On October 16, 1859, abolitionist John Brown led an interracial group of men on a raid on the armory at Harpers Ferry, Virginia. Brown hoped to arm slaves and instigate a slave rebellion. The mission failed, and Brown became a villain in the South, but his trial and execution for treason made him a martyr in the North and inspired one of the United States’ most enduring national hymns. Long after Brown was gone, the melody continued to serve the mission.
Brown’s commitment to abolishing slavery was longstanding. Following the Kansas-Nebraska Act of 1854, which stated that Kansas’s admission to the Union as a free or slave state would be decided by popular sovereignty, Brown and his family joined the flood of Americans who moved to Kansas, hoping to tip the scales. A series of armed conflicts between pro- and anti-slavery migrants ensued, with so much bloodshed that the years-long episode was dubbed “Bleeding Kansas.” In 1856 Brown participated in one particularly violent incident, known as the Pottawatomie Massacre. In retaliation against a pro-slavery attack, Brown led an anti-slavery group in killing five pro-slavery men by hacking them to death. Brown – like most assailants in Bleeding Kansas – evaded capture. In total, 200 people died over the slavery question in Kansas in the first half of 1856 alone.
Brown’s reemergence at Harpers Ferry three years later was even more audacious – and consequential for the nation. Fourteen of Brown’s eighteen followers were killed, including two of his sons, and Brown himself was captured and tried for murder, conspiracy, and treason. A jury found him guilty and he was hanged on December 2, 1859. The failed raid and Brown’s execution divided the country. Many northerners – including most politicians and the press – condemned Brown’s violent methods, but some northern abolitionists held parades in Brown’s honor. Meanwhile, southern whites grew more fearful of a conspiratorial slave revolt supported by northern whites.
The most profound historical consequence of the Harpers Ferry raid was its contribution to the coming of the Civil War (1861-65), as the divide between North and South seemed increasingly unbridgeable. In addition, Brown became an iconic figure in the North, where he represented not only the abolition movement but also heroic martyrdom. Brown lived on as an important cultural symbol as the Union asked men and their families to, like Brown, make the ultimate sacrifice. At first, this sacrifice was for the Union, but after the Emancipation Proclamation on January 1, 1863, more Union soldiers understood their sacrifice in terms of ending slavery. It is little wonder that a song with lyrics that hailed John Brown, the Republic, and the moral rightness of the cause became the Union’s Civil War anthem.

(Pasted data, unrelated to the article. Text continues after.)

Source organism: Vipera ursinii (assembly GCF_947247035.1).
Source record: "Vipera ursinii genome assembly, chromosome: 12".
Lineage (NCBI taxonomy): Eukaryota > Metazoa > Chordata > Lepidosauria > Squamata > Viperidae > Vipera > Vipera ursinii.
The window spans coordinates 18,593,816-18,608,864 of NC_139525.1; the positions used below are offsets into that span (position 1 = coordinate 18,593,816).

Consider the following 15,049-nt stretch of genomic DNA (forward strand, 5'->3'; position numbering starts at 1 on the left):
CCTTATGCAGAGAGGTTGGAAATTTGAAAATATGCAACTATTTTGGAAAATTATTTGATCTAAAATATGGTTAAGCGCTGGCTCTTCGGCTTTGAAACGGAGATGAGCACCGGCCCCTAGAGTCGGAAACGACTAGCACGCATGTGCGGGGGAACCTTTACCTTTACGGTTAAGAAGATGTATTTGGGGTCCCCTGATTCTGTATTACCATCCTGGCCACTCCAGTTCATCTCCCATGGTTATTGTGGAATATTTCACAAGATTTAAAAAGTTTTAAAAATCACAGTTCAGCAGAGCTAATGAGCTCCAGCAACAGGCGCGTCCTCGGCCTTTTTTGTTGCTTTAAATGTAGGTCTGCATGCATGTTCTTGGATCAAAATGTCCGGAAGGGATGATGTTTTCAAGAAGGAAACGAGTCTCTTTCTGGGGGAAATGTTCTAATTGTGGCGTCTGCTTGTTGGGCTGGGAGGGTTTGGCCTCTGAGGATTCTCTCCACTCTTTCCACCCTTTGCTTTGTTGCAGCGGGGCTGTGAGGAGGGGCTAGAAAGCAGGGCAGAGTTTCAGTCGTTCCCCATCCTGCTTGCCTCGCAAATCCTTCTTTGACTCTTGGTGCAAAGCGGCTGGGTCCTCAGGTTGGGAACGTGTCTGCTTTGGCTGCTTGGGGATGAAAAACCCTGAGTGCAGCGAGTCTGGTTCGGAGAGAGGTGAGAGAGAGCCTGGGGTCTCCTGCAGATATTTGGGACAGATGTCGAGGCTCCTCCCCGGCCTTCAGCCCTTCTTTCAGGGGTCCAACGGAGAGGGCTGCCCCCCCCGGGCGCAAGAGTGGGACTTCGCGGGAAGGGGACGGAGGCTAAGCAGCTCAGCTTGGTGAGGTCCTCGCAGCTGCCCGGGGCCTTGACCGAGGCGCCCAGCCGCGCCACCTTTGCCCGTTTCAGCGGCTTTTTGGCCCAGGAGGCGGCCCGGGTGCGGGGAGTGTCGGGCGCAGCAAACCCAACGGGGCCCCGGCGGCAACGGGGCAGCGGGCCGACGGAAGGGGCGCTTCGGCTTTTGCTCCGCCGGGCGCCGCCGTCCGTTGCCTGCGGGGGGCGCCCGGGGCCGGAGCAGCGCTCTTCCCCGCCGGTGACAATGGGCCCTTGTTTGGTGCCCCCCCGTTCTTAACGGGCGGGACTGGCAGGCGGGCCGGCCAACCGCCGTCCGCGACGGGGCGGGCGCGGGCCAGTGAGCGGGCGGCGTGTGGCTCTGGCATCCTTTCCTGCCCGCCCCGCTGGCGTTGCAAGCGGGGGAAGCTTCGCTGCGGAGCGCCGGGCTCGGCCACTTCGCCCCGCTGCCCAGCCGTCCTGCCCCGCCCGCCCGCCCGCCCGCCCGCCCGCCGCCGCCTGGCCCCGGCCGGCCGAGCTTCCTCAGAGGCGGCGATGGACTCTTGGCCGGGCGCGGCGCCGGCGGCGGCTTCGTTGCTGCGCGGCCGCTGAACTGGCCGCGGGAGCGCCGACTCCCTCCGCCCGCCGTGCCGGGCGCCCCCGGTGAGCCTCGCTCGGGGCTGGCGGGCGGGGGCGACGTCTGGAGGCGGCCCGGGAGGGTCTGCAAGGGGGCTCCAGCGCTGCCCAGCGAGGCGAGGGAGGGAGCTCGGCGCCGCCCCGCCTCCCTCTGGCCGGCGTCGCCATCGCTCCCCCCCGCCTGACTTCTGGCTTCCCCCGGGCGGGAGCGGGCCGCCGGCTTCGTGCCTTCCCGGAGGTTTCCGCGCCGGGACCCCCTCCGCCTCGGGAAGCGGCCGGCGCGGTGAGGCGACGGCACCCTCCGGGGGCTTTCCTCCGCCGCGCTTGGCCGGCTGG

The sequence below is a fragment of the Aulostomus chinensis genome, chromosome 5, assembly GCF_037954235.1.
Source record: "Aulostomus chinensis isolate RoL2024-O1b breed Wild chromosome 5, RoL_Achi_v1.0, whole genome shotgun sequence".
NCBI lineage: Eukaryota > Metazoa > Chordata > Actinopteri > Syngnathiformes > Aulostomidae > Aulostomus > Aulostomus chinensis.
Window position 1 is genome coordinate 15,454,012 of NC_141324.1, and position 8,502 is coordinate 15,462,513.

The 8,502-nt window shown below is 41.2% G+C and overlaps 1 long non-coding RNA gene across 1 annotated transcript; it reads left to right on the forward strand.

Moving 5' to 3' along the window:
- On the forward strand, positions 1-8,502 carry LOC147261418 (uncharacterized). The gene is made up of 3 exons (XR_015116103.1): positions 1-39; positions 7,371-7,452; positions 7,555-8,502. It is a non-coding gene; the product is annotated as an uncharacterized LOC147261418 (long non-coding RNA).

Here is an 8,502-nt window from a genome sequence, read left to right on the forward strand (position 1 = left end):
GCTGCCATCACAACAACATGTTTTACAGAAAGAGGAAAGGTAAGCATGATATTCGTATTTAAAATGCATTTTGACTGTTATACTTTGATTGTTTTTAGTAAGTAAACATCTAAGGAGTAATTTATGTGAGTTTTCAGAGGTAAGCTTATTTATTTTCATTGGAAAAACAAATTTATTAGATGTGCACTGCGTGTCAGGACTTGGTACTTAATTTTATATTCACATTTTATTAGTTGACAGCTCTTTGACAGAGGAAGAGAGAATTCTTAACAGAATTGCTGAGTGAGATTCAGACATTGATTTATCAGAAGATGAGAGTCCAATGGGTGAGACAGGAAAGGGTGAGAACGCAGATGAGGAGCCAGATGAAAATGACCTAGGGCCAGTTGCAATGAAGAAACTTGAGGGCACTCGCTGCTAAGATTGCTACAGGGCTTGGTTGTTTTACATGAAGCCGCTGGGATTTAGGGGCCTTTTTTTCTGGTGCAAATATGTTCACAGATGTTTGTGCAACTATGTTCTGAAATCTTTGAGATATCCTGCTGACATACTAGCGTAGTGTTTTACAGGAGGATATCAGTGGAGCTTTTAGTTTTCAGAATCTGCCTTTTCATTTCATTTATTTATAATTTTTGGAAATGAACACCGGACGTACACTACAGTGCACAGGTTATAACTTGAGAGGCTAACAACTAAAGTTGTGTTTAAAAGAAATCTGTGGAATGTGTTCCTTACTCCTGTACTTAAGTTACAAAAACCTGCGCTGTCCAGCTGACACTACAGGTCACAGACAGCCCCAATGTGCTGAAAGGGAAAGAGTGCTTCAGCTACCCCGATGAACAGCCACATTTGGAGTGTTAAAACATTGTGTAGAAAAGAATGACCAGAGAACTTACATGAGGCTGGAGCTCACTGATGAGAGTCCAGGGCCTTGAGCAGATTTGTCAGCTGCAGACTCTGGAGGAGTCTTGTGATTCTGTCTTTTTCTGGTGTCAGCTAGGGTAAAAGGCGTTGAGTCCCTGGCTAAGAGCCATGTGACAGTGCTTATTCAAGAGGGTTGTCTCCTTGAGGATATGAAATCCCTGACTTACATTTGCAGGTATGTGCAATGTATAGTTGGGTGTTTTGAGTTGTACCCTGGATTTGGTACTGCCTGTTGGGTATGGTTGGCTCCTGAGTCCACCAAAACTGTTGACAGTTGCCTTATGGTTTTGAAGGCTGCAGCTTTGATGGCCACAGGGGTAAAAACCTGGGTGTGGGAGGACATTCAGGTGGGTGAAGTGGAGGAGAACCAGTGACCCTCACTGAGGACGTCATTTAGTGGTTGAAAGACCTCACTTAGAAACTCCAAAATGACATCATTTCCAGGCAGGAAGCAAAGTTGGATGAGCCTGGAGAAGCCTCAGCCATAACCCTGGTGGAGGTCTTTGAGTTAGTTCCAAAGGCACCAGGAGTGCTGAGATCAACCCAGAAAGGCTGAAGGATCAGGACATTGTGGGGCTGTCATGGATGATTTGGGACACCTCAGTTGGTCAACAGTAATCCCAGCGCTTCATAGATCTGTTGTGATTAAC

From “John Brown’s Body” to the “Battle Hymn of the Republic”
Before the Civil War, a song circulated around religious meetings with the lyrics, “Say, brothers, will you meet us? On Canaan’s happy shore?” The song was alternately called “Say, brothers, will you meet us?” or “Glory, Hallelujah.” It was popular near Charleston, South Carolina – in free Black churches and on army posts. Once the Civil War began, the catchy tune – which made for an ideal marching song – found more pungent lyrics, such as “John Brown’s body lies a-mouldering in the grave. His soul is marching on!” and “They will hang Jeff Davis from a sour apple tree.” The earliest reporting of the new version described Union troops singing it as they marched through Boston on July 18, 1861. The revamped song, titled “John Brown Song” or “John Brown’s Body,” quickly spread through Union Army camps.
The song spread throughout the country. Charlotte Forten, an African American writer and teacher, taught the song to black schoolchildren in South Carolina, and black regiments sang “John Brown’s Body” as they took the city of Charleston.
Folksinger Pete Seeger’s up-tempo version approximates how marching Union soldiers might have sung “John Brown’s Body”:
From the beginning, the lyrics proved malleable as Union soldiers added verses. The next distinct version of the song, however, came not from army camps, but from writer, abolitionist, and future woman’s suffrage advocate Julia Ward Howe. While visiting Washington, DC, she heard Union troops singing “John Brown’s Body.” Howe penned new lyrics, which she published in the Altantic Monthly in February 1862. Her version retained the moral sensibilities of “John Brown’s Body” and the morale-boosting tune, but her lyrics were more poetic and infused with religious imagery. Howe’s version, the “Battle Hymn of the Republic,” became a lasting testament to the swirl of patriotic, religious, and moral convictions of Union supporters.
Howe’s lyrics built on the metaphorical “promised land” of Canaan in the original version, and the confident “marching on” of “John Brown’s” lyrics. She added more religious imagery – “Mine eyes have seen the glory of the coming of the Lord,” and “He has sounded forth the trumpet that shall never call retreat” – but retained “John Brown’s” topical Civil War references. With lyrics about “the watch-fires of a hundred circling camps” and the call to arms, “As he died to make men Holy let us die to make men free” – the Civil War context is at the forefront.